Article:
The Bayesian information criterion (BIC) or Schwarz criterion (SIC) is a measure of the goodness of fit of a statistical model. It is often used as a criterion for model selection among a finite set of models. It is based on the log-likelihood function (LLF) and closely related to Akaike's information criterion.

Similar to AIC, the BIC introduces a penalty term for the number of parameters in the model, but the penalty is larger than one in the AIC.

- In general, the BIC is defined as:

$$\mathit{BIC}=k\times\ln{n} -2\times\ln(L)$$

Where:

- $k$ is the number of model parameters.
- $\ln(L)$ is the log-likelihood function for the statistical model.

- Given any two estimated models, the model with the lower value of BIC is preferred; a lower BIC implies either fewer explanatory variables, better fit, or both.

**Remarks**

- It is essential to remember that the BIC can be used to compare estimated models only when the numerical values of the dependent variable are identical for all estimates being compared.
- BIC has been widely used for model identification in time series and linear regression. It can, however, be applied quite widely to any set of maximum likelihood-based models.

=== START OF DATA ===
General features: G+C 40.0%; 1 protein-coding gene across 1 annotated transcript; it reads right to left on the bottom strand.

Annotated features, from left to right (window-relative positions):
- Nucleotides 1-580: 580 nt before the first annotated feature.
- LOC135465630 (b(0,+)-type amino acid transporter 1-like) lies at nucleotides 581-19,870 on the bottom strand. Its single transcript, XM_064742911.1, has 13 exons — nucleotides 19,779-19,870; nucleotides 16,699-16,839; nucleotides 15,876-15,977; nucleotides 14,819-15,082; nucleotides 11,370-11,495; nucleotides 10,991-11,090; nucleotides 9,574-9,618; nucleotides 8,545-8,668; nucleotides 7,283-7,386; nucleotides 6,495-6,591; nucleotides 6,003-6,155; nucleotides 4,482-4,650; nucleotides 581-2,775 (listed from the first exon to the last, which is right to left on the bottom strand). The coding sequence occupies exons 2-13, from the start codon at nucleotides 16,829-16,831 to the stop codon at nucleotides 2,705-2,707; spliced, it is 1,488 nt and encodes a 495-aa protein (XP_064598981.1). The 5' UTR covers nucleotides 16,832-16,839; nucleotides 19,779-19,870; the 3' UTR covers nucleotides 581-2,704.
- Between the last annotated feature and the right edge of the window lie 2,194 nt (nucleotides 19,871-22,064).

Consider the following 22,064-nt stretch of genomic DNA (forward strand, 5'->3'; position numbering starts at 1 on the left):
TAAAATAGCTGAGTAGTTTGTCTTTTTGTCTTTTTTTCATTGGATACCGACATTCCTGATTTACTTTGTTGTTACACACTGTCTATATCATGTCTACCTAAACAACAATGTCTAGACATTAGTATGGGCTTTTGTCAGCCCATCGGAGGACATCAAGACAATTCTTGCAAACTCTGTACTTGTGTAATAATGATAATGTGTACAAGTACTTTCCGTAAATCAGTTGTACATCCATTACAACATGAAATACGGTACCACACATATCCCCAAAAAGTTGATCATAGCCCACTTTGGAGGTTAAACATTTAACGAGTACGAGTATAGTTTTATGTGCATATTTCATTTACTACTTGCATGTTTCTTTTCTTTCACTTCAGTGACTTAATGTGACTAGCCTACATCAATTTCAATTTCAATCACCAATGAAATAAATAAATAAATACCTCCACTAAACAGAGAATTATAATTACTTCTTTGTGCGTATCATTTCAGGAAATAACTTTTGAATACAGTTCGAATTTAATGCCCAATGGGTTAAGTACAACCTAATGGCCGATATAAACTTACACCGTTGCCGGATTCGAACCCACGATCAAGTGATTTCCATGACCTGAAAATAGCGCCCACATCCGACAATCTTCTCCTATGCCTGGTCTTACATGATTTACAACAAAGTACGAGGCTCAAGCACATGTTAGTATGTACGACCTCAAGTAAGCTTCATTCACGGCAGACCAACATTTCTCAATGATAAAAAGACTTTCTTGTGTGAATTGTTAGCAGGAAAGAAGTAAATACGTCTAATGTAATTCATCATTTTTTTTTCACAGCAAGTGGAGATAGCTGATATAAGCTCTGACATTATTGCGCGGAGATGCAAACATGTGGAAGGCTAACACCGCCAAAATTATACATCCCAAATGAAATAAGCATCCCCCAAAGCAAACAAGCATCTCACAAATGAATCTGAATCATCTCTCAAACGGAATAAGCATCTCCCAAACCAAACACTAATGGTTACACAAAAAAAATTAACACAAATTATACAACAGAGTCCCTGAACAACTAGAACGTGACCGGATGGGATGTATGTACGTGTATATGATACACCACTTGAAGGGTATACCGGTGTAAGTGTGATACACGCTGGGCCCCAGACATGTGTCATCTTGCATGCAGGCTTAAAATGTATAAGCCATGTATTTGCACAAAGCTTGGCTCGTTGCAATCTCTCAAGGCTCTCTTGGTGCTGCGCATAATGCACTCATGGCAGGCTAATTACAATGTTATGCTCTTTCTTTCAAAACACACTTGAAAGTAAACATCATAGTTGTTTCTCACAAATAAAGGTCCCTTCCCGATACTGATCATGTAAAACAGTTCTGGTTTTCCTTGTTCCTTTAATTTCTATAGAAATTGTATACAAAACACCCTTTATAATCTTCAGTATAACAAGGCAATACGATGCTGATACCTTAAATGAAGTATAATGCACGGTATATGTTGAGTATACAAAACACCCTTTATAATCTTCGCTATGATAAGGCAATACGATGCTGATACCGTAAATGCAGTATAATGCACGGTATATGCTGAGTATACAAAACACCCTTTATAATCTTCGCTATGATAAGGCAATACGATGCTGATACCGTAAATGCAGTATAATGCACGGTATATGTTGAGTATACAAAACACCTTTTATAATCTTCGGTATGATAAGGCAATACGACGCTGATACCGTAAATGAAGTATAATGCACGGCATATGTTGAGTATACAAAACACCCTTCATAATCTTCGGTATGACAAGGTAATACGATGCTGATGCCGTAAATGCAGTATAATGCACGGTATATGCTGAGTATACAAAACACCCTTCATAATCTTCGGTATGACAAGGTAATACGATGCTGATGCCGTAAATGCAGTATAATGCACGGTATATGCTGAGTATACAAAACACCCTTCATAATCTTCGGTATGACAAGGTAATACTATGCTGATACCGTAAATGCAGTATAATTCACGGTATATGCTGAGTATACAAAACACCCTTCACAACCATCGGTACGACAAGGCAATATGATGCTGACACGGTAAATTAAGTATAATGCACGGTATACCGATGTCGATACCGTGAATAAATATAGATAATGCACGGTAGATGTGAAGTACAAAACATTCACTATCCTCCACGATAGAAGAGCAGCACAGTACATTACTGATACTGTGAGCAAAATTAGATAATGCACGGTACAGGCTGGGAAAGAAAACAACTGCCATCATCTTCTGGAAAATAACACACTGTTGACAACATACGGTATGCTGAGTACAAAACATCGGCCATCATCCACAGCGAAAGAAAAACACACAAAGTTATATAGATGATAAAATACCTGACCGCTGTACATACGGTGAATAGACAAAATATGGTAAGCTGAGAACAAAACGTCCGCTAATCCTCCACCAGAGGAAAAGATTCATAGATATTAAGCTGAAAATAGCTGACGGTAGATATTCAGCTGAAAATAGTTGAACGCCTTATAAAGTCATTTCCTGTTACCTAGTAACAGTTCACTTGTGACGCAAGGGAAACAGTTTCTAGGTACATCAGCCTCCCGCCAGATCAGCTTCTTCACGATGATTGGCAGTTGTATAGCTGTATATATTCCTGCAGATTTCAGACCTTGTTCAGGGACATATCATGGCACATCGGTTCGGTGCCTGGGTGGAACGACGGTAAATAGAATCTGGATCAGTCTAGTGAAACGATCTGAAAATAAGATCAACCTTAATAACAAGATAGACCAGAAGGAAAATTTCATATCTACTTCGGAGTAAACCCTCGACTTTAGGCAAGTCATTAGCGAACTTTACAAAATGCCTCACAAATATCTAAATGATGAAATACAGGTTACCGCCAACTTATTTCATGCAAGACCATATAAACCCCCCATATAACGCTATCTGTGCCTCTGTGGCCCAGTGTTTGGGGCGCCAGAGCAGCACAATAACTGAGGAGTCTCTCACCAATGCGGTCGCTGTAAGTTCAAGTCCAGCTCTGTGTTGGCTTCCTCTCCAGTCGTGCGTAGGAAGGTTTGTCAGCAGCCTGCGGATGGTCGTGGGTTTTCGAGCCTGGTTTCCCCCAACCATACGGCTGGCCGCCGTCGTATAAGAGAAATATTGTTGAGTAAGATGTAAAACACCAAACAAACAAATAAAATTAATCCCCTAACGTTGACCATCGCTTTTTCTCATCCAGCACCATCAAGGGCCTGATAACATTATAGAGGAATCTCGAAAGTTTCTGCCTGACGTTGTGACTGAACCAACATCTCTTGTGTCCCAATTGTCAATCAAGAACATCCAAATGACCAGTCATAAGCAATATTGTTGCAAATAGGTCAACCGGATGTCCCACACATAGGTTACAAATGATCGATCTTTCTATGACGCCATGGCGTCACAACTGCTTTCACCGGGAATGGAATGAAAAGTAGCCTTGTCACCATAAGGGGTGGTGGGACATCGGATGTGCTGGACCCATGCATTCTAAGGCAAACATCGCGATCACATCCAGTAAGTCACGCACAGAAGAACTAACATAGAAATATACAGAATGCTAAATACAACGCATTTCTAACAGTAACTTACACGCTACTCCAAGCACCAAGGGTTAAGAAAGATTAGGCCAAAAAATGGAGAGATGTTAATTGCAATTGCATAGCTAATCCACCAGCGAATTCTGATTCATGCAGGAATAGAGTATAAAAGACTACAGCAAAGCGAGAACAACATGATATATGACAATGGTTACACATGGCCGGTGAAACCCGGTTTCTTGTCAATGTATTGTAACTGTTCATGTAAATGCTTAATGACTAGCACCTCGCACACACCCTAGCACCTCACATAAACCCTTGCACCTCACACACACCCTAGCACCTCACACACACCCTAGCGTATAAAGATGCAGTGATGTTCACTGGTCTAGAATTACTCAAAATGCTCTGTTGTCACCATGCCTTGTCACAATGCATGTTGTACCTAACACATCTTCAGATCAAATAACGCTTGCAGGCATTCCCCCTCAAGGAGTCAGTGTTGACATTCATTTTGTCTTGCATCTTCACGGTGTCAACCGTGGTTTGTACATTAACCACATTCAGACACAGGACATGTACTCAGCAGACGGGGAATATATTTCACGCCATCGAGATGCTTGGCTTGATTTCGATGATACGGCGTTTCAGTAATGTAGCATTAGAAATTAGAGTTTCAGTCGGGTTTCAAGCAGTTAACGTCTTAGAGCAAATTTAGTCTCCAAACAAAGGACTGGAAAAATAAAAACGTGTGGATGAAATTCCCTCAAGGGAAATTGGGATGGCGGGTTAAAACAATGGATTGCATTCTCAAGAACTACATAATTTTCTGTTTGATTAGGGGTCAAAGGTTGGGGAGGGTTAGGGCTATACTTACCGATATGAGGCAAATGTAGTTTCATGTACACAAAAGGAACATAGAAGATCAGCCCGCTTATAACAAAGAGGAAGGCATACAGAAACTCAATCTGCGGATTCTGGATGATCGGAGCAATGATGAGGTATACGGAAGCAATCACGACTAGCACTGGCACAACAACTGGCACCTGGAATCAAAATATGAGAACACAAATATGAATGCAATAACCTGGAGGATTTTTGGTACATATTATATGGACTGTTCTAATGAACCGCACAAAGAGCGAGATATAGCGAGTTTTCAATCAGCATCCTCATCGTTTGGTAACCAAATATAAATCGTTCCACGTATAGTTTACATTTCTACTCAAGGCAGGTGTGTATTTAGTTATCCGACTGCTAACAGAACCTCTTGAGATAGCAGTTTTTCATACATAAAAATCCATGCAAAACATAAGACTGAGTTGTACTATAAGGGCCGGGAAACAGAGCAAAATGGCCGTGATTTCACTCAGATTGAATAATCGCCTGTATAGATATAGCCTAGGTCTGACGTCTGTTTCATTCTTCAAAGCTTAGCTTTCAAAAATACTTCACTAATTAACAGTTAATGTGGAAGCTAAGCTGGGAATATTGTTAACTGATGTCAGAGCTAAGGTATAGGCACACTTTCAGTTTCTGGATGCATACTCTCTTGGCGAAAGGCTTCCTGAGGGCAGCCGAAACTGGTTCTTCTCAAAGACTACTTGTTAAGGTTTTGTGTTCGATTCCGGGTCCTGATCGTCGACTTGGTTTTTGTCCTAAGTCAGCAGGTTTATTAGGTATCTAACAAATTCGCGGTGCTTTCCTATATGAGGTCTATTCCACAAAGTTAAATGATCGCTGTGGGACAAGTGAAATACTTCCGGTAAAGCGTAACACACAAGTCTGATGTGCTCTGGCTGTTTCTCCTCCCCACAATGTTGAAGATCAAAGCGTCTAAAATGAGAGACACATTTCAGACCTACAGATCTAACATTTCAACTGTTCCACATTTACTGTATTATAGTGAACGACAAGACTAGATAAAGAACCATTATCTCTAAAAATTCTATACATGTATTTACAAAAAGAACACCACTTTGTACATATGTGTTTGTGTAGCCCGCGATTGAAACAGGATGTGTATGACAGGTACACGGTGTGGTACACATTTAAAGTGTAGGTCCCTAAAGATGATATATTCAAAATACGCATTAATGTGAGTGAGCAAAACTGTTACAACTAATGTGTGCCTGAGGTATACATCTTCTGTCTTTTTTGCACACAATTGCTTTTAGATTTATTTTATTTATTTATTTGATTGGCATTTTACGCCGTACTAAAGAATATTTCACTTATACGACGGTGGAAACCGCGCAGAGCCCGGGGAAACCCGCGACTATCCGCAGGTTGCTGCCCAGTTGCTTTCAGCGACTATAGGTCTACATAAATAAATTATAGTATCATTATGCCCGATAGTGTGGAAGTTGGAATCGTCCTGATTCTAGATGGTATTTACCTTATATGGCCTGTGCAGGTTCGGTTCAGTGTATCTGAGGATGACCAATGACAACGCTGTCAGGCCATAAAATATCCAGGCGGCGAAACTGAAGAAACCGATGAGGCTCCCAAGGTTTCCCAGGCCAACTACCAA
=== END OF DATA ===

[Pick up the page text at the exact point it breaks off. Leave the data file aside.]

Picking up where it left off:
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## References

- D. S.G. Pollock; Handbook of Time Series Analysis, Signal Processing, and Dynamics; Academic Press; Har/Cdr edition(Nov 17, 1999), ISBN: 125609906
- James Douglas Hamilton; Time Series Analysis; Princeton University Press; 1st edition(Jan 11, 1994), ISBN: 691042896
- Tsay, Ruey S.; Analysis of Financial Time Series; John Wiley & SONS; 2nd edition(Aug 30, 2005), ISBN: 0-471-690740
- Box, Jenkins and Reisel; Time Series Analysis: Forecasting and Control; John Wiley & SONS.; 4th edition(Jun 30, 2008), ISBN: 470272848
- Walter Enders; Applied Econometric Time Series; Wiley; 4th edition(Nov 03, 2014), ISBN: 1118808568

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